Trump, the Republican nominee for president, has a habit of saying outlandish and offensive things, making personal attacks against anyone who crosses him and promoting policies anathema to mainstream Republicans like Ryan.
And every time Trump does one of those things, Ryan must confront whether to go along with him or renounce him. He often opts for the latter, and usually has to do so repeatedly.
But there’s one thing Ryan ― who presents himself as the high-minded steward of conservative policy and a reluctant leader who wants what’s best for the House and America ― won’t renounce, and that’s Trump himself. Because Ryan wants Trump to be the next president.
Ryan has plenty of company here, including other party bigwigs like Senate Majority Leader Mitch McConnell (R-Ky.) and virtually every GOP governor and member of Congress. But the Speaker of the House is a constitutional position that puts Ryan third in the line of presidential succession, and he’s the highest-ranking elected Republican official in America, so his actions merit more scrutiny.
Here are all the times that Ryan said Trump was wrong:
August 9: The Second Amendment ‘Joke’
Trump sunk to a new low when he suggested ― or “joked,” if you want to be really generous ― that a gun could solve a problem if a ballot couldn’t. “If she gets to pick her judges ― nothing you can do, folks,” Trump said in North Carolina. “Although, the Second Amendment people. Maybe there is. I don’t know.” The real estate businessman and his campaign, with an assist from the National Rifle Association, trotted out several excuses for these comments. Ryan was only too happy to help.
“I heard about this Second Amendment quote. It sounds like just a joke gone bad,” Ryan said. “I hope he clears it up very quickly. You should never joke about something like that.” Trump hasn’t cleared it up. He won’t back down from his remarks and clearly thinks its perfectly fine to joke about something like that. And Ryan still supports him, because he believes Trump is the best and most qualified candidate to be president of the United States.
July 31: The Khan Family
In 2004, Army Capt. Humayun S.M. Khan died at age 27 protecting his fellow troops and nearby civilians from a bomber in Iraq, actions for which he was posthumously awarded a Bronze Star. Last week, his father, Khizr Khan, addressed the Democratic National Convention alongside the late captain’s mother, Ghazala, and delivered an emotional rebuke to Trump’s anti-Muslim rhetoric and policies.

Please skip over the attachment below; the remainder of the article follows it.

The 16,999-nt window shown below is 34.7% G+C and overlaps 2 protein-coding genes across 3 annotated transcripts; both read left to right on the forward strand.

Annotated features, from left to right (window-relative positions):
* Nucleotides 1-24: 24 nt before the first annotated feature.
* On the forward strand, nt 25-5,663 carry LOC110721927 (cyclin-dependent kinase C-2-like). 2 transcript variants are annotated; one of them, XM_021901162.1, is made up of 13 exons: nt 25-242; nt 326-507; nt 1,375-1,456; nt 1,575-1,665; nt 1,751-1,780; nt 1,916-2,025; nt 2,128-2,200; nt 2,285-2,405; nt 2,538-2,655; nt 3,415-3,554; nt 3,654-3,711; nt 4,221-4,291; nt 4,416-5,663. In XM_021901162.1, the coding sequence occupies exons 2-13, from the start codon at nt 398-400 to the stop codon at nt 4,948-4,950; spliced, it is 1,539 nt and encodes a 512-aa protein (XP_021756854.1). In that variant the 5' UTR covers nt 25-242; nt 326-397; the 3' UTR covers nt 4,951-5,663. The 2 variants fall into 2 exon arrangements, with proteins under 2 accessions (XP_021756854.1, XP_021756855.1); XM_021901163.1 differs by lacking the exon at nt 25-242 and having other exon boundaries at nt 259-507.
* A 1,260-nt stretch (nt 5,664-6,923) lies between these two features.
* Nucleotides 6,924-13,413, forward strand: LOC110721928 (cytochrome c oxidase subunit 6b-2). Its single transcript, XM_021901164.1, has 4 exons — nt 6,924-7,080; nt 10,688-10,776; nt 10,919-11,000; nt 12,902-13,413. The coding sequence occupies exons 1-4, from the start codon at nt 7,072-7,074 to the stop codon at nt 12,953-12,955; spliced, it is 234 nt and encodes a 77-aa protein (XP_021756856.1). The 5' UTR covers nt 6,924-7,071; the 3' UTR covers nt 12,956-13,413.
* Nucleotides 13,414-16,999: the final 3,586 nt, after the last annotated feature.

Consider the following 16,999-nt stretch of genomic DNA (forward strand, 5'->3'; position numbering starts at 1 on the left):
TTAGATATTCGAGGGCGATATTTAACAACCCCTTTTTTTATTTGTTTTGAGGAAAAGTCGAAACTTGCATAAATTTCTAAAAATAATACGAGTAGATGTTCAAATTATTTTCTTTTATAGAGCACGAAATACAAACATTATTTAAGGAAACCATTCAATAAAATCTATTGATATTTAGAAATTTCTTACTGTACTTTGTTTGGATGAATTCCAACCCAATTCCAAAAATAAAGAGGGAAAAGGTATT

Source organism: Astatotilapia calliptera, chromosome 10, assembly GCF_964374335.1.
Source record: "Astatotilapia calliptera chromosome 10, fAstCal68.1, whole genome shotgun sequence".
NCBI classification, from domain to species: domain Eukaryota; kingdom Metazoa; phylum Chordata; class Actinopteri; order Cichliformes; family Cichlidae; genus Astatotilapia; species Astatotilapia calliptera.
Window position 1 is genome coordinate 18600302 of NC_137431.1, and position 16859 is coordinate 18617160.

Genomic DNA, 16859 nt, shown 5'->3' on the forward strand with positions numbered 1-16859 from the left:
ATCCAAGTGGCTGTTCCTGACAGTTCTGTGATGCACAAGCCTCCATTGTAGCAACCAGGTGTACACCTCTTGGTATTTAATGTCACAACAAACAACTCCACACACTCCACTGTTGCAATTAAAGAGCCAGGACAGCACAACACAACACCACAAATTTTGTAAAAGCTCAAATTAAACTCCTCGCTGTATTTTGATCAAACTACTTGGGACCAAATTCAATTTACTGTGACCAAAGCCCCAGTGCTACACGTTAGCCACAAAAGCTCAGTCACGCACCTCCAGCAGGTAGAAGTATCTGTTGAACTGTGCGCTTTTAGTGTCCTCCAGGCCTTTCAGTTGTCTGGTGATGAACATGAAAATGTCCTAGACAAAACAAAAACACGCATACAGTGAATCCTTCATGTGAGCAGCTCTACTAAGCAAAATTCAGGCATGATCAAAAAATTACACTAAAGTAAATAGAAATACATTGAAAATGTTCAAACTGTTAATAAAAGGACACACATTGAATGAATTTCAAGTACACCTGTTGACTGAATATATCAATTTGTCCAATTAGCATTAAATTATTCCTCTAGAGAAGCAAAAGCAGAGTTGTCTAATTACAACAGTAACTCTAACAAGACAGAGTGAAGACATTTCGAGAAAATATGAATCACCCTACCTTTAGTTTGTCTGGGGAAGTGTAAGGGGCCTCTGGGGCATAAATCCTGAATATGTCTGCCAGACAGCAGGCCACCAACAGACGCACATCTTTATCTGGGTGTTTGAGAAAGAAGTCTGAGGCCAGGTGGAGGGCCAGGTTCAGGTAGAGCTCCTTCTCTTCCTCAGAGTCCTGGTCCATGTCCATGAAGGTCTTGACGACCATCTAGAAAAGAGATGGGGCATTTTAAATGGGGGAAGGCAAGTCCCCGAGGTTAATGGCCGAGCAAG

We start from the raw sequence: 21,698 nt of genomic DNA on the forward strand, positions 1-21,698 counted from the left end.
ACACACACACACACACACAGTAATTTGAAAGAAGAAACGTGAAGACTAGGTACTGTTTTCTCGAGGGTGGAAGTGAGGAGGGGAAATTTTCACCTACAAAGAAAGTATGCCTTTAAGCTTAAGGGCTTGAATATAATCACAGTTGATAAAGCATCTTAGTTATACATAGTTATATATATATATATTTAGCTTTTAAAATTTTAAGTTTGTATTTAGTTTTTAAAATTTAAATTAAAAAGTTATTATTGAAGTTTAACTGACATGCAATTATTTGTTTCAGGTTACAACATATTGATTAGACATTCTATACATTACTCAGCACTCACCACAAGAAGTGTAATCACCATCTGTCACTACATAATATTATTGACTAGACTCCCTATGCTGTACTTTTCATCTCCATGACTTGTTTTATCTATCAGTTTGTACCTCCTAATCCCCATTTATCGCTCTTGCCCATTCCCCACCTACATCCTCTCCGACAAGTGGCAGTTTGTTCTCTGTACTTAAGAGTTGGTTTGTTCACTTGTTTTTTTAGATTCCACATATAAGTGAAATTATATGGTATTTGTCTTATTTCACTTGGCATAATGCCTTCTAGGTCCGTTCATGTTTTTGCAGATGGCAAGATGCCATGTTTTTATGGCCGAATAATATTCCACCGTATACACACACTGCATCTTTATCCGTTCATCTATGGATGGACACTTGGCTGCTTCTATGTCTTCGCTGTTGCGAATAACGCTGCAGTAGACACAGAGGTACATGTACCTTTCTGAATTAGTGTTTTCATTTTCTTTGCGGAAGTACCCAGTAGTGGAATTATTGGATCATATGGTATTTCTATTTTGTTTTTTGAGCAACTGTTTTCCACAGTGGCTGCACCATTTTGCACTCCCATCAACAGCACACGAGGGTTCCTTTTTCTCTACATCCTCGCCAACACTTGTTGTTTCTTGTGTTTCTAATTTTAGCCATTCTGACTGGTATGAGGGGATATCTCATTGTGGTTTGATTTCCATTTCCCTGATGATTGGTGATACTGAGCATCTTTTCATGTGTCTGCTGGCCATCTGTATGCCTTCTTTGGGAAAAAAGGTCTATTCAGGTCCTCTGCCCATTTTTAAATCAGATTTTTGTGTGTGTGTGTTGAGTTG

Trump predictably responded by attacking the Khans, and hasn’t let up. Ryan’s office issued a statement condemning insults against Muslims and Trump’s call for a ban on Muslim immigration, but he didn’t mention Trump by name and didn’t back away from Ryan’s endorsement of the businessman to be president.
July 15: Anti-Semitism
When Trump posted an image of Democratic presidential nominee Hillary Clinton featuring a Star of David (an image later discovered to have been created by white supremacists) to Twitter, Ryan called it “anti-Semitic.” He also blamed Trump campaign staffers for the tweet, without actually knowing who published it. “He’s got to clean this up,” Ryan said of the campaign, but not of Trump himself, whom Ryan wants to be president.
July 5: Saddam Hussein
When Trump praised the late Iraqi dictator ― “You know what he did well? He killed terrorists. He did that so good.” ― Ryan responded by saying, “He was one of the 20th century’s most-evil people.” He did not say Trump shouldn’t be president because Trump believes Hussein had admirable qualities.
June 17: Judge Curiel
“Claiming a person can’t do their job because of their race is sort of like the textbook definition of a racist comment,” Ryan said. “I think that should be absolutely disavowed. It’s absolutely unacceptable.” But Ryan did not say that Trump would be unacceptable as president because he made those racist claims.
July 16: No ‘Blank Check’ For Trump
Weeks after endorsing Trump to be president of the United States, Ryan suggested there’s a limit to what he’ll tolerate from the candidate.
In a sit-down interview in his ceremonial Capitol Hill office on Thursday, Ryan told The Huffington Post that Trump does not have “a blank check” with his endorsement. “I don’t know what that line is,” Ryan said, “but right now, I want to make sure that we win the White House.”